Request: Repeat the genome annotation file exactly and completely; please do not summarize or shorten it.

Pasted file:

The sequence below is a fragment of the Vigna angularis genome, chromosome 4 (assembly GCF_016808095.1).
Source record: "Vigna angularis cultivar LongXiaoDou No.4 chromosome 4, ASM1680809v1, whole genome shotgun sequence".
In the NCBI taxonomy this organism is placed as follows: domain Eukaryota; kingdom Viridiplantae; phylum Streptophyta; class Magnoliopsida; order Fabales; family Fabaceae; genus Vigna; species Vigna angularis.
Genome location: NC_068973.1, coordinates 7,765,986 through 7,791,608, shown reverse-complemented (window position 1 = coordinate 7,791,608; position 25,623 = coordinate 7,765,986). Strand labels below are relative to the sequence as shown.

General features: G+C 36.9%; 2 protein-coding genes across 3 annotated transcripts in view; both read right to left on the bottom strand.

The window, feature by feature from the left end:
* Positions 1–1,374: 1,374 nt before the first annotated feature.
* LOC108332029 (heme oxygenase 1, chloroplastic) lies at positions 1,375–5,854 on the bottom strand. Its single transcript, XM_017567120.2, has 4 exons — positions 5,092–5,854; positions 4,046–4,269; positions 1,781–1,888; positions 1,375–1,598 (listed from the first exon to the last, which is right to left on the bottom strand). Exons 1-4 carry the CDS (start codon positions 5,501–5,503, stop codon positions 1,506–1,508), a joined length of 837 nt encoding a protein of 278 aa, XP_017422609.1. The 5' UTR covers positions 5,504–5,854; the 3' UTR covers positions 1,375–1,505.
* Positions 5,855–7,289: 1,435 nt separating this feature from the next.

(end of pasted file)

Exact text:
The sequence below is a fragment of the Vigna angularis genome, chromosome 4 (assembly GCF_016808095.1).
Source record: "Vigna angularis cultivar LongXiaoDou No.4 chromosome 4, ASM1680809v1, whole genome shotgun sequence".
In the NCBI taxonomy this organism is placed as follows: domain Eukaryota; kingdom Viridiplantae; phylum Streptophyta; class Magnoliopsida; order Fabales; family Fabaceae; genus Vigna; species Vigna angularis.
Genome location: NC_068973.1, coordinates 7,765,986 through 7,791,608, shown reverse-complemented (window position 1 = coordinate 7,791,608; position 25,623 = coordinate 7,765,986). Strand labels below are relative to the sequence as shown.

General features: G+C 36.9%; 2 protein-coding genes across 3 annotated transcripts in view; both read right to left on the bottom strand.

The window, feature by feature from the left end:
* Positions 1–1,374: 1,374 nt before the first annotated feature.
* LOC108332029 (heme oxygenase 1, chloroplastic) lies at positions 1,375–5,854 on the bottom strand. Its single transcript, XM_017567120.2, has 4 exons — positions 5,092–5,854; positions 4,046–4,269; positions 1,781–1,888; positions 1,375–1,598 (listed from the first exon to the last, which is right to left on the bottom strand). Exons 1-4 carry the CDS (start codon positions 5,501–5,503, stop codon positions 1,506–1,508), a joined length of 837 nt encoding a protein of 278 aa, XP_017422609.1. The 5' UTR covers positions 5,504–5,854; the 3' UTR covers positions 1,375–1,505.
* Positions 5,855–7,289: 1,435 nt separating this feature from the next.